We all want to be nurtured. We all crave that caring sense of love me, pick me, have my back support. I’ve seen how trouble comes though, when we also expect that nurturing to be presented as we understand it. Because we are all unique representations of beings with unique expressions in need and gifts, it can be difficult to have those expectations met by others with equal fervor.
People who have already learned how to work around this, need not read further. For we average folk still treading through the minefields, I luckily have found Donna, a good friend who puts this expectation to bed with a much simpler approach. I think she’s onto something.
Troubles begin with a line of thought that goes something like this: If they really loved me, they would know what I want or need, and they would do everything they could to provide it!
I have seen this thought put to action in varying ways; the girl who is angry that her mother didn’t buy a Christmas present that met her interests (guilty), the girlfriend deeply disappointed in her boyfriend’s missed idea of what is a great Valentine’s Day plan (guilty again), the wife who is sad and furious that her husband still doesn’t know her after all these years (divorced, so yeah, kind of guilty).
In each of these cases, the result could have been quite different if one simple effort had been practised – talking with the object of those disappointments, (the person, not the gifts). I stress could have, I make no guarantees of would have success for reasons upcoming.
For example, I cannot believe how long it took me to realize that all of my loved ones – family & friends – were not psychics! I don’t claim to have had much of a well-adjusted background to begin with, so I had to learn that I had unfair expectations that they should be able to just know what would make me happy. Not just for gifts, but for when I was feeling low for whatever reason. Hey, they do it that way on TV all the time! To back-up that notion, I bolstered it with the fact that they were around me enough to know what I pointed out in varying degrees of hints and comment on what I liked, enjoyed, found beautiful, etc., etc., etc. They even sometimes acknowledged that they heard those comments. But, did they?
The thing is, I didn’t take into account that maybe they were having thoughts of their own at the same time. Maybe they were tuned into what was needed at work, or what they should have for dinner. Maybe they really couldn’t see the beauty in what I was pointing out. The what really doesn’t matter, the point is there has to be allowance for the fact that no two minds are on the same page all of the time. Maybe they are even more different than the same most of the time. Ugh, the heartache!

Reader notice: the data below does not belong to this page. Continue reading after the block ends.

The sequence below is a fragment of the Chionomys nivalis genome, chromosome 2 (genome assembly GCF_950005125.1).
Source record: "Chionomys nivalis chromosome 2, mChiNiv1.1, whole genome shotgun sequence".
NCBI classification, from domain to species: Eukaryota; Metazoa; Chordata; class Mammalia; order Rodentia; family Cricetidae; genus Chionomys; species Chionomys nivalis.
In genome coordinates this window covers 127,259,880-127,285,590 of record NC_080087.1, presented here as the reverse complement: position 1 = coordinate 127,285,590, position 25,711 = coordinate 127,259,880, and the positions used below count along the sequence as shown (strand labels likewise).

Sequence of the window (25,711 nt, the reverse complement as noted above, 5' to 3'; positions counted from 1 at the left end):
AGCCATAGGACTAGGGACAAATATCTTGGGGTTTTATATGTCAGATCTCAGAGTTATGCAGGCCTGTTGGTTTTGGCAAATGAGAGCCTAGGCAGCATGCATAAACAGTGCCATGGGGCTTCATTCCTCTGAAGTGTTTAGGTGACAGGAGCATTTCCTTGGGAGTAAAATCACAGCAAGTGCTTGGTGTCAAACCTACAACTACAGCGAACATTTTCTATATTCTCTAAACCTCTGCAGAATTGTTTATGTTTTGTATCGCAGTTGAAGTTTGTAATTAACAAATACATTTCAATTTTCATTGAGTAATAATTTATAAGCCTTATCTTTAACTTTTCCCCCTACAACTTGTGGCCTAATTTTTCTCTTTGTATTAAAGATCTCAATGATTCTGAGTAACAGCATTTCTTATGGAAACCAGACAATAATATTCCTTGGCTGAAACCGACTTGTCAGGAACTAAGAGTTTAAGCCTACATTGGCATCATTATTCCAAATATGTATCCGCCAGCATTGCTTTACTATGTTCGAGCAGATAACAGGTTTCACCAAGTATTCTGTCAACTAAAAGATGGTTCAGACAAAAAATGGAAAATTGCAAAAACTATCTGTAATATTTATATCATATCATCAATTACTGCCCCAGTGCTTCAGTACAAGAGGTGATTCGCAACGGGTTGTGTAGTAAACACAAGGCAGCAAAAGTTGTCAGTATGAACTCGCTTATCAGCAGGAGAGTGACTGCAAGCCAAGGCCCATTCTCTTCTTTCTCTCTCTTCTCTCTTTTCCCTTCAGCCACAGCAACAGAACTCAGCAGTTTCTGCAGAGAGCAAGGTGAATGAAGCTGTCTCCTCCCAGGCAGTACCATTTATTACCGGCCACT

Much like most things in life, we need to simplify this meeting of the minds process as much as possible and/or the ways we can live with them.
For me, this starts with exercising a page from my own belief system in which I declare that I am (already) fully loved, nurtured and supported by the Universe. I believe something like this is a foundation for what is to follow in actual demonstration. Whatever you choose to do or say as a foundation is up to you, but as all guidelines have said since the beginning of therapies, it starts with what you believe.
We can’t be who we are not, and we cannot demand that someone else change to suit our needs. Change is a gift that we choose to give, it cannot be taken. I can guarantee that it will crumble if demanded. If you want to give the gift of changing something about yourself, then give it gladly, not in resentment. If a relationship, of any nature, doesn’t work out, it’s not a failure. I repeat, not a failure. It was what it was, and another course in life knowledge is under your belt. The grade you get depends only on how you apply what you’ve learned to the next one.
So it comes back to us. Starting to see the pattern here? It’s about us being more gentle with our friends, family and lovers. How? Dare I say it? By lowering our expectations, and letting go of any ‘what can I get out of this relationship’ thoughts. Instead of demanding superhuman relating abilities, how about expecting only what is absolutely and honestly vital to our sense of nurturing, (i.e. respect, honesty, integrity)?
Taking into account that basic compatibility needs are met, & that you actually like the person, what is really necessary beyond someone simply wanting to give you their love and their best, as they know it?
My friend genuinely lives this way and she has a list of genuine friends longer than the new pope frontrunners did. She and her man work to provide what is needed, but their true treasure is every moment of family time they share. No need of fulfillment from the biggest toys life can offer. She is married 20 years and counting; she couldn’t be more cherished or in love with her man, & family and vice-versa. I‘d trade the most extravagantly planned Valentine’s evenings for that.
Think about it, we can gratefully accept nurturing in the way our loved ones can give it, and in return, we can gracefully fill in any blank needs of our own by ourselves. Why couldn’t it be that simple, and why wouldn’t we want to, at least try to, practise it a little?
If someone is giving their love, then thank you Universe because really, how many of us have an over-abundance of people lining up to do that?
(Um, quick note here to my loved ones: you’re still going to remember my birthday & Christmas, right?)
Robyn Lawson c/r 707-1 March 15, 2013
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